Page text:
Post-intervention reporting on the experience of the programme


We assessed the perceived usefulness of the four strategies (communication, modifying unhelpful thoughts, problem solving and support seeking) and seven methods (short video films, information provided by the course leaders, course booklet, working on personal situations, large group exchanges, small group exchanges and exercises at home) used in the programme. For each, there were three items: 1) I found it interesting, 2) I found it useful, and 3) It helped me in my daily life. Answers were to be given on a 5-point scale: 0 Not at all or very little, 1 A little, 2 Moderately, 3 Very, 4 Extremely. As they correlated highly with each other (in nearly all cases Spearman’s ρ > 0.50) we created a new variable which was the average of the three items for each strategy or method. Regarding the four strategies, we also asked the two following questions: 1) I found it difficult to understand, 2) I found it difficult to apply; With answers on the same 5-point scale.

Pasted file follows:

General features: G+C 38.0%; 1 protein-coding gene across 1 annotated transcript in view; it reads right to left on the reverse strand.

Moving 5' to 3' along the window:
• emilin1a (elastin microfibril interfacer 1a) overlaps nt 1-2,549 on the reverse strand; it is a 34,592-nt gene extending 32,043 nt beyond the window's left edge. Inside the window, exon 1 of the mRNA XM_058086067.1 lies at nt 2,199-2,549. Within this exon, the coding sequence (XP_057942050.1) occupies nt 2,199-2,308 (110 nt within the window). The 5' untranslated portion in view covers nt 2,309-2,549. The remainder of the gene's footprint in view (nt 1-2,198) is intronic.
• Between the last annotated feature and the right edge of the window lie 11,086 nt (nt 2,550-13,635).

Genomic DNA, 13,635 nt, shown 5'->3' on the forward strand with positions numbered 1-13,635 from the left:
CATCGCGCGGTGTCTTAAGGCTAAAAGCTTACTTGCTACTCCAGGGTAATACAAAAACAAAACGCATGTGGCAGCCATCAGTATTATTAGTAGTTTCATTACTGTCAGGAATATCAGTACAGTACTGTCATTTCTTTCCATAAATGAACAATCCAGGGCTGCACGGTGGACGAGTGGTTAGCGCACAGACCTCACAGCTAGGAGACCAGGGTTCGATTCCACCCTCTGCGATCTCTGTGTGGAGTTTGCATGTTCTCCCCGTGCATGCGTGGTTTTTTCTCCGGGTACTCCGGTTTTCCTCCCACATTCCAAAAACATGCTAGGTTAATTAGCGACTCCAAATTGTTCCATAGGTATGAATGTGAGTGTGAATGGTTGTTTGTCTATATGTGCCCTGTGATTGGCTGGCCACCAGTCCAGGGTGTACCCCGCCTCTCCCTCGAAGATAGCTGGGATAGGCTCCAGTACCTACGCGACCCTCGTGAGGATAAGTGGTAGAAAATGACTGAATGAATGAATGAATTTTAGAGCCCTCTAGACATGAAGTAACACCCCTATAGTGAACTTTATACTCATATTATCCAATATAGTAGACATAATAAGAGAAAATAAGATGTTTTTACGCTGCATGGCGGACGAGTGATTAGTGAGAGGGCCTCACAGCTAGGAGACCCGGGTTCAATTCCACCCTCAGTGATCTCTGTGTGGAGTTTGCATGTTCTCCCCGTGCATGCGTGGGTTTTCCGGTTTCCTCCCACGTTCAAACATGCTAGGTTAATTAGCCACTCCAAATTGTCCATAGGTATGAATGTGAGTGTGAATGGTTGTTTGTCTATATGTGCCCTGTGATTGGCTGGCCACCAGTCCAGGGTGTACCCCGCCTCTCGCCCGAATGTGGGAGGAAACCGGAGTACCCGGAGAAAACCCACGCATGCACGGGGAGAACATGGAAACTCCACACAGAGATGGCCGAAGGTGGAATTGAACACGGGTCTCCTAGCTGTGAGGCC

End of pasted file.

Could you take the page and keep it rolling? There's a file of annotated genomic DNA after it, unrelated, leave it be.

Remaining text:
Semi-structured interviews were performed with participants within two weeks after the end of the programme. Interviews were performed as soon as possible after the intervention to capture caregivers’ experiences while minimizing retrospection effects and interference of other events, in view of the frequent changes typical of dementia caregiving. Interviews took place at the location where the course was given or in participants’ homes and were conducted face-to-face by one of two scientific collaborators with a master’s degree in psychology (MC, ET) not involved in providing the programme. The interview guide focused on benefits and negative aspects of the intervention as well as participants’ experience regarding the course, including adapted or new elements such as the course material (e.g. films) and the organisation of the course. Fieldnotes were taken during the interviews to document information and observations relevant for data analysis. Interviews were audio recorded, verbatim transcribed and anonymized.

Data analysis